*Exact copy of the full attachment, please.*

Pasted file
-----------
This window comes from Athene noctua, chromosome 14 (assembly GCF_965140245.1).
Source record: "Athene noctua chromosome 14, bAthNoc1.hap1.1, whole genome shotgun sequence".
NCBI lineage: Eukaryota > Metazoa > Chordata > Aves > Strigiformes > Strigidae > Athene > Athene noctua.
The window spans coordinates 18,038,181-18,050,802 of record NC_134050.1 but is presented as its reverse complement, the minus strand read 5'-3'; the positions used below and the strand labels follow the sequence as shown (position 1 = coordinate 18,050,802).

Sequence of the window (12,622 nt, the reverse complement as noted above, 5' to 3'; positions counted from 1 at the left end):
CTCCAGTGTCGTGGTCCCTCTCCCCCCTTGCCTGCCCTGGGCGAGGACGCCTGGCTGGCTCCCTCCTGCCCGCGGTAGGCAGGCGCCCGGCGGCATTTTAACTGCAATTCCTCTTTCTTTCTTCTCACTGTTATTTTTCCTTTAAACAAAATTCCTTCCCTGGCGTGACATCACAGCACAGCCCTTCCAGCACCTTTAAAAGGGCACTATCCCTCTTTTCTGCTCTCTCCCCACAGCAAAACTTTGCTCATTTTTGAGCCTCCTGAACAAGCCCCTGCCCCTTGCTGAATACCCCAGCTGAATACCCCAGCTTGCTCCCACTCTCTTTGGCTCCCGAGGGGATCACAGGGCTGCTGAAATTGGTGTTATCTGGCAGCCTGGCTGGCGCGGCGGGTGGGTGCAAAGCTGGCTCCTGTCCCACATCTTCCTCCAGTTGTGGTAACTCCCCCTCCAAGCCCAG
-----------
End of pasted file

This window comes from Athene noctua, chromosome 14 (assembly GCF_965140245.1).
Source record: "Athene noctua chromosome 14, bAthNoc1.hap1.1, whole genome shotgun sequence".
NCBI lineage: Eukaryota > Metazoa > Chordata > Aves > Strigiformes > Strigidae > Athene > Athene noctua.
The window spans coordinates 18,038,181-18,050,802 of record NC_134050.1 but is presented as its reverse complement, the minus strand read 5'-3'; the positions used below and the strand labels follow the sequence as shown (position 1 = coordinate 18,050,802).

Sequence of the window (12,622 nt, the reverse complement as noted above, 5' to 3'; positions counted from 1 at the left end):
CTCCAGTGTCGTGGTCCCTCTCCCCCCTTGCCTGCCCTGGGCGAGGACGCCTGGCTGGCTCCCTCCTGCCCGCGGTAGGCAGGCGCCCGGCGGCATTTTAACTGCAATTCCTCTTTCTTTCTTCTCACTGTTATTTTTCCTTTAAACAAAATTCCTTCCCTGGCGTGACATCACAGCACAGCCCTTCCAGCACCTTTAAAAGGGCACTATCCCTCTTTTCTGCTCTCTCCCCACAGCAAAACTTTGCTCATTTTTGAGCCTCCTGAACAAGCCCCTGCCCCTTGCTGAATACCCCAGCTGAATACCCCAGCTTGCTCCCACTCTCTTTGGCTCCCGAGGGGATCACAGGGCTGCTGAAATTGGTGTTATCTGGCAGCCTGGCTGGCGCGGCGGGTGGGTGCAAAGCTGGCTCCTGTCCCACATCTTCCTCCAGTTGTGGTAACTCCCCCTCCAAGCCCAG